Next, the operation of the present embodiment will be explained along with a medical procedure carried out via a natural opening shown in the flowchart in FIG. 10 using the overtube 1. Note that in the following, the targeted incision site T is on the anterior wall of the stomach ST, and a manipulation is explained in which a medical procedure is carried by inserting the endoscope 2 through the mouth M of the patient PT into the stomach (a luminal organ) ST and then inserting the insertion portion 5 of the endoscope 2 into the abdominal cavity AC through an opening the stomach wall. In addition, in the embodiment explained below, the endoscope 2 is inserted as a device through the mouth M of the patient PT into the body, and the abdominal cavity AC is approached by forming an opening SO in the anterior wall of stomach ST. However, the natural opening into which the endoscope 2 is inserted is not limited to the mouth M, and the natural opening may be the rectum, nose, or the like. Furthermore, preferably the opening SO is formed in the anterior wall of the stomach ST. However, this is not limiting, and an opening in the wall of a luminal organ or vessel into which the device may be inserted as a natural opening may be formed in another part of the stomach ST, the esophagus, the small intestine, the large intestine or the like.

First, while the patient PT is lying down facing upward, an insertion step (S10) is carried out in which the endoscope 2 is passed through the lumen 3 formed in the insertion portion 5 of the overtube 1, and the insertion portion 5 of the overtube 1 and the endoscope 2 are inserted into the stomach (a luminal organ) ST through the mouth M of the patient PT while observing the inside of the body cavity using the endoscopic images. As shown in FIG. 11, a mouthpiece 67 is mounted in the mouth of the patient PT, and with the endoscope 2 passed through the lumen 3, the overtube 1 and the endoscope 2 are inserted through the mouthpiece 67 into the esophagus ES. Note that both the cutting electrode 6 and the puncture needles 32A and 32B are disposed at an initial position, where they are accommodated in the distal end portion 15.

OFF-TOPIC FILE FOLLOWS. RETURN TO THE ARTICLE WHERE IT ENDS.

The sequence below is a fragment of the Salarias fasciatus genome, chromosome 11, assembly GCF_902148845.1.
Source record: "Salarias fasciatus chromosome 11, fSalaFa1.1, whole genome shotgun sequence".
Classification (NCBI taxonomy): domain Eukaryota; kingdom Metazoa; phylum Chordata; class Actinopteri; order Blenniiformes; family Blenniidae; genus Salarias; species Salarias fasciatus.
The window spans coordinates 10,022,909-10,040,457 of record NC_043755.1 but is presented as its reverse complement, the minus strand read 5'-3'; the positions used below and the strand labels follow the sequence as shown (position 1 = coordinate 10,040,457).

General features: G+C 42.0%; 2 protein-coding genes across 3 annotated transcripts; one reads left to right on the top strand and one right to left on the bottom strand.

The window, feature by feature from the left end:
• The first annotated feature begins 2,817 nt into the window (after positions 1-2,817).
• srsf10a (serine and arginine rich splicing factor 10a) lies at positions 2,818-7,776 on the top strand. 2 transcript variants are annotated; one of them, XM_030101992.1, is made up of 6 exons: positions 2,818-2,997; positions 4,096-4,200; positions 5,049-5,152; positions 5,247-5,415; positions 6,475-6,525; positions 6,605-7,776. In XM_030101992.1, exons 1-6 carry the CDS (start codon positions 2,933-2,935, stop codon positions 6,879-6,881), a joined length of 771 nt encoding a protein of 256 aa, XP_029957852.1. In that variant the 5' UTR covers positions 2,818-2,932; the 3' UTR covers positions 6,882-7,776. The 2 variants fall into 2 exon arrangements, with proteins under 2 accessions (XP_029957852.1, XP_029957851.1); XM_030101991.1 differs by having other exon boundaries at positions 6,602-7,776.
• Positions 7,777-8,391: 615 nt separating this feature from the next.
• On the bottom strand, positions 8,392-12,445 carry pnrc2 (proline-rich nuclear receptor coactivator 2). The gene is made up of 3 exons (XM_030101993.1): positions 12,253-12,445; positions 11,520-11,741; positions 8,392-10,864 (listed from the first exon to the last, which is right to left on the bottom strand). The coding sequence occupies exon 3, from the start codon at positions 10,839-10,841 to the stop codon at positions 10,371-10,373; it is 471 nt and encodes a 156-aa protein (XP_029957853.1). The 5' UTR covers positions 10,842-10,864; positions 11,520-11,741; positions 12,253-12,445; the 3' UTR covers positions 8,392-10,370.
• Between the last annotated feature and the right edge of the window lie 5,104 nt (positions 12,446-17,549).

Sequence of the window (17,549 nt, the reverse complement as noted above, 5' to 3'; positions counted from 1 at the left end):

Next, as a inflation step (S20), air is supplied to the stomach ST via the channel 58 of the insertion portion 5 from the air and water feeding apparatus 62 to distend the stomach ST.

Next, while confirming the targeted incision site T by using the endoscope 2, which also serves as an observation device, the processes proceeds to a guidance step (S30) in which the insertion portion 5 of the overtube 1 is guided up to the targeted incision site T. First, after the endoscope insertion portion 51 of the endoscope 2 has been inserted into the stomach, while observing the interior of the stomach ST via the observing apparatus 55 disposed in the endoscope insertion portion 51, the distal end of the endoscope insertion portion 51 is brought up to the targeted incision site T by operating the angle knob 53. Next, while identifying the targeted incision site T, using the endoscope insertion portion 51 as a guide, the insertion portion 5 of the overtube 1 is pressed, and as shown in FIG. 12, the distal end 15 of the overtube 1 approaches in proximity to the targeted incision site T.

Next, the process proceeds to a needle moving step (S40) in which the puncture needles 32A and 32B, which are disposed at the distal end side of the insertion portion 5, are advanced and retracted along the first lumen 3. First, as a suction application step (S41), while the distal end portion 15 is abutted against the stomach wall so as to include the targeted incision site T, a suction is applied to the stomach wall by the suction apparatus 63 via the channel 58. At this time, as shown in FIG. 13, a portion of the stomach wall is sucked into the first lumen 3 of the distal end portion 15 from the distal end opening 3A. Thereby, a space is established between the outer stomach wall and the abdominal cavity AC. Here, as a device for applying suction to the stomach wall, a method in which the channel 58 of the endoscope 2 is used is not limiting. For example, a space formed between the inner surface of the first lumen 3 of the overtube 1 and the outer circumference of the insertion portion of a device such as an endoscope 2 that has been inserted into the first lumen 3 may be used as a suction passage, and a suction may be established by being attached to a suction apparatus 63. In this case, the suction effect may be further improved by having a valve (not illustrated) in the established space to inhibit the flow of fluids between the inside and outside of the body.